Another thing I do is cook about three pounds of whole wheat pasta in a big kettle. While that's cooking up I make a sauce using canned tomato products (it doesn't really matter what kind, but the 25 ounce cans get bought when they go on loss-leader sale for a buck a can) and all the onions and all the garlic and every kind of sweet or not too spicy pepper that is surplus in my garden or on loss leader sale at the supermarkets or going really cheap on the distressed produce rack at local stores because wrinkled and unsalable at regular price. This is a great place to also use surplus fresh oregano and basil this time of year -- I put that stuff in the sauce by the double handful. After I sauce the pasta I eat a big meal of it and the rest goes in single serving containers into the fridge, where it keeps forever.
I go through different beverage phases but right now I have a cold brew bottle for herb tea that I keep in the fridge with one black tea teabag and lots of mint and chamomile and lemongrass. I also make a hot herbal tea every other day or so, about a quart, very strong, with those herbs (no black tea) plus some medicinal herbs aimed at a few of my medical issues. That one gets diluted into two different quart-sized drinking bottles that I also put in the fridge until consumed.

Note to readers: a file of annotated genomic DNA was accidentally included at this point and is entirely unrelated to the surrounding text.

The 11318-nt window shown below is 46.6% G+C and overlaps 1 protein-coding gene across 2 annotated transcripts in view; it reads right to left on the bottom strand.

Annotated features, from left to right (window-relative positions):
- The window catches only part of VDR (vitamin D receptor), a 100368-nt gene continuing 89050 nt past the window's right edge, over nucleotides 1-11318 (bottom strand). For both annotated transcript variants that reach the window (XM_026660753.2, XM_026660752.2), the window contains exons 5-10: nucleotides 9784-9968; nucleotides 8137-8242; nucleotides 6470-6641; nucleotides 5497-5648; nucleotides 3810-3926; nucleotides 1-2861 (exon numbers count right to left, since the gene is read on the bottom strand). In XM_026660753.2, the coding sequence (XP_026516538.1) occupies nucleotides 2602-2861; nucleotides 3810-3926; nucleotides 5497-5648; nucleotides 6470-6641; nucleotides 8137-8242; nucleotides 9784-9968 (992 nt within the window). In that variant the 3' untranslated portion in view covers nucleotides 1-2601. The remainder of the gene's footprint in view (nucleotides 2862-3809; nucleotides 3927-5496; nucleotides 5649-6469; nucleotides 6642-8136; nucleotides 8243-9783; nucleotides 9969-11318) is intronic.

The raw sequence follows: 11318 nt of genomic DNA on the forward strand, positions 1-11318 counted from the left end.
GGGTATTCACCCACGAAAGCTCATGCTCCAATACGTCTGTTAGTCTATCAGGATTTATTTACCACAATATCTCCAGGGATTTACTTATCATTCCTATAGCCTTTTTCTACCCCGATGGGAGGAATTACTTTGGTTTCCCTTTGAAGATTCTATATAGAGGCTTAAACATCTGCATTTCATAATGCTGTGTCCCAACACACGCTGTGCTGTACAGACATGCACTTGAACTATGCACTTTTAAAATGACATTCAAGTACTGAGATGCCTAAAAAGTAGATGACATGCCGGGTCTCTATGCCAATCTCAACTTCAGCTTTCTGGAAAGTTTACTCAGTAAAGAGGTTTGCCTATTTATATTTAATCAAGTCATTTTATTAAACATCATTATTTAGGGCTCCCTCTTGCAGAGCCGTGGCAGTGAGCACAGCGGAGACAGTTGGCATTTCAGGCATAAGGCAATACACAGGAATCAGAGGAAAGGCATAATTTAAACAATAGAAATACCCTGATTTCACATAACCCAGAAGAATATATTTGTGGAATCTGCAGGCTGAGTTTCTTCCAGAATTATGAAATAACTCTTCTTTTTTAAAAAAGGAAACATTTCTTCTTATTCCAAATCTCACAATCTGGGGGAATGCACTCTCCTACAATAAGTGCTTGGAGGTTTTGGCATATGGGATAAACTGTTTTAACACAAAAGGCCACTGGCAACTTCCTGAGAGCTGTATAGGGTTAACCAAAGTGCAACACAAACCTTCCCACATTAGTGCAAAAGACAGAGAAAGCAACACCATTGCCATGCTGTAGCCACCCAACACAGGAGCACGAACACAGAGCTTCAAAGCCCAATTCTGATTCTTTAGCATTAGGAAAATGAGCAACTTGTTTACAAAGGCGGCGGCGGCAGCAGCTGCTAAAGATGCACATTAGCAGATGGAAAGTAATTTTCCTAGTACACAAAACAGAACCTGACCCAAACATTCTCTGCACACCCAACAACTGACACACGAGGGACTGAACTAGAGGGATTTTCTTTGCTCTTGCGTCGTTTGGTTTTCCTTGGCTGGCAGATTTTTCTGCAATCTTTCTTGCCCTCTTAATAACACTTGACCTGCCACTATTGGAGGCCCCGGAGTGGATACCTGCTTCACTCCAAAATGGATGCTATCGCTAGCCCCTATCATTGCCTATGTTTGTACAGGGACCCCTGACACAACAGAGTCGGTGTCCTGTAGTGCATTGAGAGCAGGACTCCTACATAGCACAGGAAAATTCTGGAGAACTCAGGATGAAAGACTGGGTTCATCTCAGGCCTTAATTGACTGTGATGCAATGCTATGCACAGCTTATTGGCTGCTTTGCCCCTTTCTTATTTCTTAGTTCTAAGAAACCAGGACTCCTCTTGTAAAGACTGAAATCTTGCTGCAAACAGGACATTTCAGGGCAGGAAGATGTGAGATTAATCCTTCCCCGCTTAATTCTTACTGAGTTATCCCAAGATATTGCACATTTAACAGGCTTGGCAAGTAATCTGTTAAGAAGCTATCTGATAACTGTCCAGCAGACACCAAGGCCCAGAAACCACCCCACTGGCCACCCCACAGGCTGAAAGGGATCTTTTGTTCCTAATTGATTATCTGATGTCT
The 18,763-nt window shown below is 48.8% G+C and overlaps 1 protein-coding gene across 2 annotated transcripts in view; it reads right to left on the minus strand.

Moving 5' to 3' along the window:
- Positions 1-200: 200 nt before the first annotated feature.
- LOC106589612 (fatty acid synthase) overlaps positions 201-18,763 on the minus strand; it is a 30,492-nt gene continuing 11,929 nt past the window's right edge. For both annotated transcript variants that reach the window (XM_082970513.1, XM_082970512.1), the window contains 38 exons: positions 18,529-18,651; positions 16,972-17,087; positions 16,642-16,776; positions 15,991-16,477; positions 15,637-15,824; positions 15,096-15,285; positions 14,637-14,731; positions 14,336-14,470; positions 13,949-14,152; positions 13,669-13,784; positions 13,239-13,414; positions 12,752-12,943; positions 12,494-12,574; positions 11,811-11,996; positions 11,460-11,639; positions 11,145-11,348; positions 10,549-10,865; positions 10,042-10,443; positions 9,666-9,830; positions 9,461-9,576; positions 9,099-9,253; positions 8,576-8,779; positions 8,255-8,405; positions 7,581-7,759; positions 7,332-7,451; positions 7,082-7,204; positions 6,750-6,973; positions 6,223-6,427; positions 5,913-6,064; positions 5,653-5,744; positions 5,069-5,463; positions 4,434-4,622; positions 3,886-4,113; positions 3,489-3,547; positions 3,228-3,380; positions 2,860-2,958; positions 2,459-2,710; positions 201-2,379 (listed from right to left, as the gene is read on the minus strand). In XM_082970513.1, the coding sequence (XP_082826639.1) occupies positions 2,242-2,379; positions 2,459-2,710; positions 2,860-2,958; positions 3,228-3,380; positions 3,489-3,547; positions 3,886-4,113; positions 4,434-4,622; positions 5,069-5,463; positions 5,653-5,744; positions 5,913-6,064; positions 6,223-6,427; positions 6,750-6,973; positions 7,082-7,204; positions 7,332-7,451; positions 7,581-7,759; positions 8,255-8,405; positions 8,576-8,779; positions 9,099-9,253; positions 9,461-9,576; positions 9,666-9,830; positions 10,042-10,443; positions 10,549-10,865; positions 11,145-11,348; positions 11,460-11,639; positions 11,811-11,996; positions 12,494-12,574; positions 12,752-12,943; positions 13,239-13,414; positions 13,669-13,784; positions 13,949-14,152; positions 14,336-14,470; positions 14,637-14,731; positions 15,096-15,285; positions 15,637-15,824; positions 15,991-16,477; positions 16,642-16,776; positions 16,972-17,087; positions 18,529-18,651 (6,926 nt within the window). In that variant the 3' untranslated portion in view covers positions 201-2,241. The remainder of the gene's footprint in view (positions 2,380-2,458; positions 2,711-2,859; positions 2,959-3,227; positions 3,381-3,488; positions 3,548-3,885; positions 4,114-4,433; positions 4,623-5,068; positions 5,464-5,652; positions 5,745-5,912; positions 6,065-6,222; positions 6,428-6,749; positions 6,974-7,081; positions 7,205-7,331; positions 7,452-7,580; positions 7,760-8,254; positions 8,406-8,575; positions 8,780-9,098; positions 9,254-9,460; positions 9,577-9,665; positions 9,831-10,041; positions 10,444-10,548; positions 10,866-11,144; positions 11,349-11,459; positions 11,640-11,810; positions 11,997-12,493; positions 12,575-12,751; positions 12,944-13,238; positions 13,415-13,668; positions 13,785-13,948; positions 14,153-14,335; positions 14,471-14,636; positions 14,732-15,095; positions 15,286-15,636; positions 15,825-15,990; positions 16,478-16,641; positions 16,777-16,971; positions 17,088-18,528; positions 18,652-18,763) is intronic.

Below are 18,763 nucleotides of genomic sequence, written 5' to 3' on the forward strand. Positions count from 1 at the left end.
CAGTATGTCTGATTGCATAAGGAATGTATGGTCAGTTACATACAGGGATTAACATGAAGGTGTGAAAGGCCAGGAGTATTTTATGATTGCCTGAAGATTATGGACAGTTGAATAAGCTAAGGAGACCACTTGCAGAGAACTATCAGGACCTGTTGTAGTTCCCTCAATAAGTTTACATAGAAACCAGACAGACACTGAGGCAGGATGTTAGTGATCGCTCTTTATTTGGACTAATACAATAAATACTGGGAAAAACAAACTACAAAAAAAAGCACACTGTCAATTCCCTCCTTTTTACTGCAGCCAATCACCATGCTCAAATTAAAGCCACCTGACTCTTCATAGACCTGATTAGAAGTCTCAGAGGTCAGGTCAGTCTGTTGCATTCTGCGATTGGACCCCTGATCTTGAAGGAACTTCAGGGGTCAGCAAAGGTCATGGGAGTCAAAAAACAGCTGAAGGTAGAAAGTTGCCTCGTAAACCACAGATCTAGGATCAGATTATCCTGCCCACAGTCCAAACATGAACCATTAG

I'm burning through the homemade lemonade this summer and it's real easy to make. I take a half gallon mason jar, put a cup of maple syrup and a cup of lemon juice in it and fill it with water. That give a 2x concentration. I leave that in the fridge and then mix that half and half with water in my actual drinking container.
Lately I've taken to adding 1/2 lemonade concentrate, 1/4 kombucha and 1/4 water for an even better drink. But that's optional. Heck, any tea or other flavor you have laying around can also be added to change it up.
The other lazy solution I have is eating twice a day. I get up, putter around the homestead and have brunch around 11. Then dinner happens whenever I get around to it (6 or 7). One fewer meal to make. That's not really the reason but it's an advantage...
"Hundreds of years from now it will not matter what my bank account was, the sort of house I lived in or the type of car I drove... But the world may be different because I did something so bafflingly crazy that it becomes a tourist destination"
Stirfrys, cheapest meals ever. Takes any vegetables you have lying around a small amount of protein and you can use bad cuts of meat as it's cut so finely. And from start to finish including cooking rice to go with it will take less than 20 minutes.
Squanch that. And squanch this tiny ad:
3 Plant Types You Need to Know: Perennial, Biennial, and Annual